Testing Convictions: The Power of Readex in the Classroom
I have discovered an unexpected outcome of access to Readex databases. I knew they boosted the quality of student research and facilitated our teaching of research skills. But something more powerful turned out to be happening. It was a phenomenon more subtle than the pedagogical objectives I had so long been measuring and celebrating.
What was happening? Students' dearest convictions were being tested. Their deepest sense of what the Alamo means or the prestige of the Texas Rangers or the commitment of Texas to slavery or the presumed triumph of the end of Reconstruction or the role of San Antonio in the Mexican Revolution was tested by their swift and independent access to America’s Historical Newspapers.
It turns out that it wasn't enough for historians to argue these things and footnote their evidence, or for a history professor to present a handful of primary documents for class discussion. They still felt it to be too filtered, too tendentious. Too top-down. But when I can tell them, okay, don't believe me, don't believe David Montejano or Randolph Campbell or anyone. Look for yourself. Run the search terms slavery and San Antonio and see what you get. They are shocked to find, for example, that though San Antonians didn't own many slaves, they profited hugely as bounty-hunters to track runaways. No dodging it. The advertisements are in these papers. The articles are in these papers.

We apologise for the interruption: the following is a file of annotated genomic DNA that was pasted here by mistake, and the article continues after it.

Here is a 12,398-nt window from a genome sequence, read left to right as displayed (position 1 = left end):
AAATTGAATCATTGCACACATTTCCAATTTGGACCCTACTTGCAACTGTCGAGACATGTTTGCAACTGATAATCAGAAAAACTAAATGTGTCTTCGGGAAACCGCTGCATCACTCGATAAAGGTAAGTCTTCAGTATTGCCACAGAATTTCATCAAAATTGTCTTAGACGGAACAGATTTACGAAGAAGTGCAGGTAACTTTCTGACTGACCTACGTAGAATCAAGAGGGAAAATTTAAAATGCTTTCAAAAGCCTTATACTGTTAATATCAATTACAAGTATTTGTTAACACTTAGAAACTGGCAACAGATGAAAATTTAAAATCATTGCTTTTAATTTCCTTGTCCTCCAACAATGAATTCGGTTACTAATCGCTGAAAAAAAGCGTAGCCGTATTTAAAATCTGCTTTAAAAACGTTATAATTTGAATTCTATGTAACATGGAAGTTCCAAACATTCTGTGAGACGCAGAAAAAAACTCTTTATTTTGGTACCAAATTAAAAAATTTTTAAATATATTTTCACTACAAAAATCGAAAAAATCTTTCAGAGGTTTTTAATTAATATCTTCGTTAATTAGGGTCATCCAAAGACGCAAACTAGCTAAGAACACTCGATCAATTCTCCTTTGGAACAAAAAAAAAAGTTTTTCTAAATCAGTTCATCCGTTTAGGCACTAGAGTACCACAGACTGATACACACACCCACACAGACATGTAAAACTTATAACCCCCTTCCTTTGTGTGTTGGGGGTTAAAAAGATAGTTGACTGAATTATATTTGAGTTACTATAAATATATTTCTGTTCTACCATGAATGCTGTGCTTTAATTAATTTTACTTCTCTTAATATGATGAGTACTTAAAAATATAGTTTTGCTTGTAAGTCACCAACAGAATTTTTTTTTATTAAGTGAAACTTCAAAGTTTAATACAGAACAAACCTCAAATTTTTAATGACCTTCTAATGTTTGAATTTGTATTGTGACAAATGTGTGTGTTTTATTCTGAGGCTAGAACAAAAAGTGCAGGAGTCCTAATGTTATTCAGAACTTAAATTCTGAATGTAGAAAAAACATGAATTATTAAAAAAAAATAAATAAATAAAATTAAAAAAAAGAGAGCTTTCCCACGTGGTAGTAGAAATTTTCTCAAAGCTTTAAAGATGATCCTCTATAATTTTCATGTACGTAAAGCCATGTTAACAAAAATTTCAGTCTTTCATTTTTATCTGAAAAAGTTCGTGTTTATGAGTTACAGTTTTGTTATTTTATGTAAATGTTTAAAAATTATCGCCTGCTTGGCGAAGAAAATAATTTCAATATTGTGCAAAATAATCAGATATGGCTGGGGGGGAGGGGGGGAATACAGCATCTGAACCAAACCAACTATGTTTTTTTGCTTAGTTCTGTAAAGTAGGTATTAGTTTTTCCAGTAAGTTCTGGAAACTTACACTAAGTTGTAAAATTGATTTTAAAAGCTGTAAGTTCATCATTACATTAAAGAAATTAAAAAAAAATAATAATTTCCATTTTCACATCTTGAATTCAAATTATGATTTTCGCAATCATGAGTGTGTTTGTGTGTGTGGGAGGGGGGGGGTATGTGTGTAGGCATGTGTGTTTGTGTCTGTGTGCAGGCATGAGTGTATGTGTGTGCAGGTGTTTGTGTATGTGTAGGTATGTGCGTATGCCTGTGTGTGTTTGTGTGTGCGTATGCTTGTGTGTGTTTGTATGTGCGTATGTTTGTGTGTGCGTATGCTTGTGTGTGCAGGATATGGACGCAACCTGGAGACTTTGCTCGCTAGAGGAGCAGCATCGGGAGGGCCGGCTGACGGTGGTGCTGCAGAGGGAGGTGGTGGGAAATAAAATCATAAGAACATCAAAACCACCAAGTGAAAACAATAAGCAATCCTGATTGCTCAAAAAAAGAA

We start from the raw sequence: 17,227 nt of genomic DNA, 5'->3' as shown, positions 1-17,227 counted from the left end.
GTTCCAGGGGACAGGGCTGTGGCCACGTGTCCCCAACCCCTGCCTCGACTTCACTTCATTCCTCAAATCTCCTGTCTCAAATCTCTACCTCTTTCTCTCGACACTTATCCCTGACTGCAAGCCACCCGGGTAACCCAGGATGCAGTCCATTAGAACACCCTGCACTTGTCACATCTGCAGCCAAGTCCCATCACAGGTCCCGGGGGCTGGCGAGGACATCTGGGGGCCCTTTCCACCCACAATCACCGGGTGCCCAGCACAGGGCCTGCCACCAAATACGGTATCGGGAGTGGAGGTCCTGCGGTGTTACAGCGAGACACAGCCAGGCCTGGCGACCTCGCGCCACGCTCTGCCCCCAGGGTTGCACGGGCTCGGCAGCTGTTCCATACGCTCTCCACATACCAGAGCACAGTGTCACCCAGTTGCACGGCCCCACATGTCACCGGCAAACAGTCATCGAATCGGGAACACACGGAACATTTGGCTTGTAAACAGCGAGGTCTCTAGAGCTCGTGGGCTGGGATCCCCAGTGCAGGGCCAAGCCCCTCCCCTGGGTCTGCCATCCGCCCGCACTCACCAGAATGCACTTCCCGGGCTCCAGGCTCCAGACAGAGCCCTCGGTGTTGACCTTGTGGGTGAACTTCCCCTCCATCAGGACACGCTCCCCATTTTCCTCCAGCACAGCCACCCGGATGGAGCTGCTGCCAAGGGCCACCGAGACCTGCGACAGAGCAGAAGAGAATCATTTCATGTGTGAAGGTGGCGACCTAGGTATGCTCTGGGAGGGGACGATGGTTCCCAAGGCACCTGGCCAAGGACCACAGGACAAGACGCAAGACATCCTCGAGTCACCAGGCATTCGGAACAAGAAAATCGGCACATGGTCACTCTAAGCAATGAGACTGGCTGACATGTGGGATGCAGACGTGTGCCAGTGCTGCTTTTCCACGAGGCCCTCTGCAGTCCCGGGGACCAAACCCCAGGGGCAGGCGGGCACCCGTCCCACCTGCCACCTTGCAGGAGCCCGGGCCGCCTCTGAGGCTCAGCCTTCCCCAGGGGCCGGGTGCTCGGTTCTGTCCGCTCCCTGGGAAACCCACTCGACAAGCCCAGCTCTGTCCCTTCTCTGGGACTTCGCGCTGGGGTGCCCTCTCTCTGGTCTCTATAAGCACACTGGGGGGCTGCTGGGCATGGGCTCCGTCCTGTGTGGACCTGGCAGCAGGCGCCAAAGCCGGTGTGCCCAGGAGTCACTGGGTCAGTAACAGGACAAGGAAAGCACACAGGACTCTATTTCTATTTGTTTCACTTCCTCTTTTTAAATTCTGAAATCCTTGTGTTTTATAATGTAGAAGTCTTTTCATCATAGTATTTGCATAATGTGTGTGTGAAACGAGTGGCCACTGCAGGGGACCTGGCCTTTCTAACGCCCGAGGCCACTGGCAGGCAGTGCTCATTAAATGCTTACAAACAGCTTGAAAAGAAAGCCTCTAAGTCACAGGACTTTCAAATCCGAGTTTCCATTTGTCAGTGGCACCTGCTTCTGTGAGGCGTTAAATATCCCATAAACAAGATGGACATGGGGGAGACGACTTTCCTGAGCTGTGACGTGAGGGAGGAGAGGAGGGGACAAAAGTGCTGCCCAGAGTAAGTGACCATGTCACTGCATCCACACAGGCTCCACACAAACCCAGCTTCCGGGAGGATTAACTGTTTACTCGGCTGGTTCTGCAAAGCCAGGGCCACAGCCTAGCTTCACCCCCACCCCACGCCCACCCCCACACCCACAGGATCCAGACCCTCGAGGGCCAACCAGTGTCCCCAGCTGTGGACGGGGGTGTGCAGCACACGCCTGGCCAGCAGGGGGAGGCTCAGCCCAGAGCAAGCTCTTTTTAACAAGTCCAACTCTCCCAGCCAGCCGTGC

It changes not only how they interpret Texas history or U.S. history. It changes how they define themselves because one's sense of self as heroic or unworthy gets produced and reproduced also by our historical claims. My favorite exercise is the 30-minute research project. We identify X historian's claim in that day's reading, we run the search terms right in class to test it, then we argue the merits or flaws of that claim. Never has teaching been so dynamic and intense.
Learn more about how access to Readex digital collections can have a powerful impact on students at your institution. Request more information or a campus-wide trial to Early American Newspapers, Caribbean Newspapers, Hispanic American Newspapers, or Latin American Newspapers.